It was 4:00 p.m. and I would need, on my way through the empty corridor towards his classroom, to think of a sophisticated segue if I hoped to open up the old clam with a line. “I was starting to believe the reason it matters to care passionately about something,” I’m now quoting the voice-over of Meryl Streep’s character, author Susan Orlean, “is that it whittles the world down to a more manageable size.” Orlean’s rather navigating insight, if we are to believe that fascination is indeed itself an attribute of evolution that grants us the ability, when the notion of the unattainable becomes too disheartening, to draw a line anywhere we please and call it, however briefly, “the horizon,” seemed a tad too sweeping to use on my teacher as an opener. I was in danger, real danger, of being perceived as an ex-student turned skipper who was out cruising. “Call me Ishmael,” forget that. I was there to challenge his so-called expertise on life, prompted by the comatose character played by Cage, who—with his fear of being devoured by bliss—seemed to know, or at least pretended to know, like my teacher, something about the advantages of never casting off that I didn’t. Comes the opening, as a reminder, five minutes in:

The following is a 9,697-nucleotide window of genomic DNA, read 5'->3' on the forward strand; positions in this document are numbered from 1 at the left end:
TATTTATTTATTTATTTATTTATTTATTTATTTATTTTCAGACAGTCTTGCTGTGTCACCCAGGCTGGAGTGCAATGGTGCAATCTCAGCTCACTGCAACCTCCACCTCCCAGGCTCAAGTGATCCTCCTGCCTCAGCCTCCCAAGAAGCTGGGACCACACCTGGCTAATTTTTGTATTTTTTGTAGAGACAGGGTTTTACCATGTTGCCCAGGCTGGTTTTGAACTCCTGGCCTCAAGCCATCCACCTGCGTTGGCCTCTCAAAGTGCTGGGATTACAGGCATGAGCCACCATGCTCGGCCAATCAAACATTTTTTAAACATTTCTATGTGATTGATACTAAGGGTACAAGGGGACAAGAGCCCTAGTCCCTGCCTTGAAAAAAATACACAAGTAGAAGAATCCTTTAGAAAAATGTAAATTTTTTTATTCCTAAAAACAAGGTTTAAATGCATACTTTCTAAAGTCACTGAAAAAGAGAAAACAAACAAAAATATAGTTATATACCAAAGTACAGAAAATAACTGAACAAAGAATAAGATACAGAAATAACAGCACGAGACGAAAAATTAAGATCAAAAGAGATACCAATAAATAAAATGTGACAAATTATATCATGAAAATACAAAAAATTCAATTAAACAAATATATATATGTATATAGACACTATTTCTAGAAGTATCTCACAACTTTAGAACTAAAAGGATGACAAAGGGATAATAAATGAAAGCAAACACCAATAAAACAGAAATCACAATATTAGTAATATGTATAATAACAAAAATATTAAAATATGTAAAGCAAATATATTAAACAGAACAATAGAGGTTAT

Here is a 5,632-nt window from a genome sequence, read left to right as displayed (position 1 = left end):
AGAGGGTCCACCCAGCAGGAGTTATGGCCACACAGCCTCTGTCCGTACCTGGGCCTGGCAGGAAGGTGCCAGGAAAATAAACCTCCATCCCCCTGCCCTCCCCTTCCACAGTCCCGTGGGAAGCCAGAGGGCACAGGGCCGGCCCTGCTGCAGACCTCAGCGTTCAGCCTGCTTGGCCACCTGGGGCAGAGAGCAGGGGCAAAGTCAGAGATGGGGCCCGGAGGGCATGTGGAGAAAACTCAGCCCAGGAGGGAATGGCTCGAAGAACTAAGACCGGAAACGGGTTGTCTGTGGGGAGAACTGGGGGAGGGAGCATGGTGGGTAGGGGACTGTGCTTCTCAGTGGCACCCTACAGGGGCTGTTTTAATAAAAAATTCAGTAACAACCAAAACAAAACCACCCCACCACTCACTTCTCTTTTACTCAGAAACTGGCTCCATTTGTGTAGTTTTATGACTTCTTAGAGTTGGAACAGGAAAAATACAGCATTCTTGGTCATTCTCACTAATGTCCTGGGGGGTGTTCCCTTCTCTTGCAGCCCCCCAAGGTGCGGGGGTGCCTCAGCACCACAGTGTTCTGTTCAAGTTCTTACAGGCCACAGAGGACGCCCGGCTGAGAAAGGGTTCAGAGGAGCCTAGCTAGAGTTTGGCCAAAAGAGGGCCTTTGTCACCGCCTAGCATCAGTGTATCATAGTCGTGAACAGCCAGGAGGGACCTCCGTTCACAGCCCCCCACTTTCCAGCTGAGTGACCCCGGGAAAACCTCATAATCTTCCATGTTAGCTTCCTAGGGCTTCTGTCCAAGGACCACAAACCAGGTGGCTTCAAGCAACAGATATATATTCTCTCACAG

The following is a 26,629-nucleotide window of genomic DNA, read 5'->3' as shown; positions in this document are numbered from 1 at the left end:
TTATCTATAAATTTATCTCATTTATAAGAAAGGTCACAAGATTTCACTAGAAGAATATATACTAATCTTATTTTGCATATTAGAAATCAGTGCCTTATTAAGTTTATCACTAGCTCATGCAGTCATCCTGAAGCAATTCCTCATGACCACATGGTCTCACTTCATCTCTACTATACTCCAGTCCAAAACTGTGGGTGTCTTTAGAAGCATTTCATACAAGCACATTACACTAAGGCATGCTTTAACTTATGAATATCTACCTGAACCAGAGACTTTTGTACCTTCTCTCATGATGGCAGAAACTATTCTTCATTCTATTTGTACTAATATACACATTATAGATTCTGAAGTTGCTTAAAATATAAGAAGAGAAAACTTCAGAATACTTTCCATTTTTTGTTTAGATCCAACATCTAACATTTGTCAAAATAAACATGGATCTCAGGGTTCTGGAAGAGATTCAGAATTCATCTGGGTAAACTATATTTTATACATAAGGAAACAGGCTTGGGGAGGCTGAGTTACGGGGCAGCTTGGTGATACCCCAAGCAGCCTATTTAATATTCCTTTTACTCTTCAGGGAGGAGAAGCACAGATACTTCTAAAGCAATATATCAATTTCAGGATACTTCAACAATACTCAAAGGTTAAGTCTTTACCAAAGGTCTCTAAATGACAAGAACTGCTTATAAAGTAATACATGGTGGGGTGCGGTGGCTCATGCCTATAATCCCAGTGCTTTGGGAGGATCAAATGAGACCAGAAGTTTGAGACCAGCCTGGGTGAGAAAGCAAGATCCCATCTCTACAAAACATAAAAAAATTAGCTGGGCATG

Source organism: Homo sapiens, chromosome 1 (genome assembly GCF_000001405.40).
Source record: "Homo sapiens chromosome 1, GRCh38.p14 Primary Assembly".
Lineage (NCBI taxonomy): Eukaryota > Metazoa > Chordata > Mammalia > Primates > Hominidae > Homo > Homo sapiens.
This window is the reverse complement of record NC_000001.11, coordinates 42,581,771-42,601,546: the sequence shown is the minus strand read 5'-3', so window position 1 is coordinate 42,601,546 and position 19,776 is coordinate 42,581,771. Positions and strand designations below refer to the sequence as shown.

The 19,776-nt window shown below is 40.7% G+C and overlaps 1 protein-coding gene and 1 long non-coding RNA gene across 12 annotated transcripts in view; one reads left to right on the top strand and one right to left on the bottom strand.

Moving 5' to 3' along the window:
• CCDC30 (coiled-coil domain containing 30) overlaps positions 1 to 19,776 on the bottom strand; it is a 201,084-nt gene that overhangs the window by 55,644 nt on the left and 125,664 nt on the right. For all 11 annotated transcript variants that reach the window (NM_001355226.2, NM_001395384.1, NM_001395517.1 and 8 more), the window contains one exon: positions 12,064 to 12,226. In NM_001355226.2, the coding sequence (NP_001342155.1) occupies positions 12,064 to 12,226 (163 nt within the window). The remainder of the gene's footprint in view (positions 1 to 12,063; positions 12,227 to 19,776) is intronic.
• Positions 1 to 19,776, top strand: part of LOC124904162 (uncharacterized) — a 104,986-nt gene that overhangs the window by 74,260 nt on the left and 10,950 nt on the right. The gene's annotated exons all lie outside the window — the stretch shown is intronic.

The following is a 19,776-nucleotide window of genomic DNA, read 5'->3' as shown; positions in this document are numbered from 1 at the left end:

“I don’t want to cram in sex,” I’m now quoting Cage’s defunct character, screenwriter Charlie Kauffman talking about Orlean’s book, The Orchid Thief: A True Story of Beauty and Obsession to a producer who’s hired Kauffman to write the adaptation, “or guns, or car chases, you know, or characters learning profound life lessons, or growing, or coming to like each other, or overcoming obstacles to succeed in the end. The book isn’t like that, and life isn’t like that; it just isn’t.”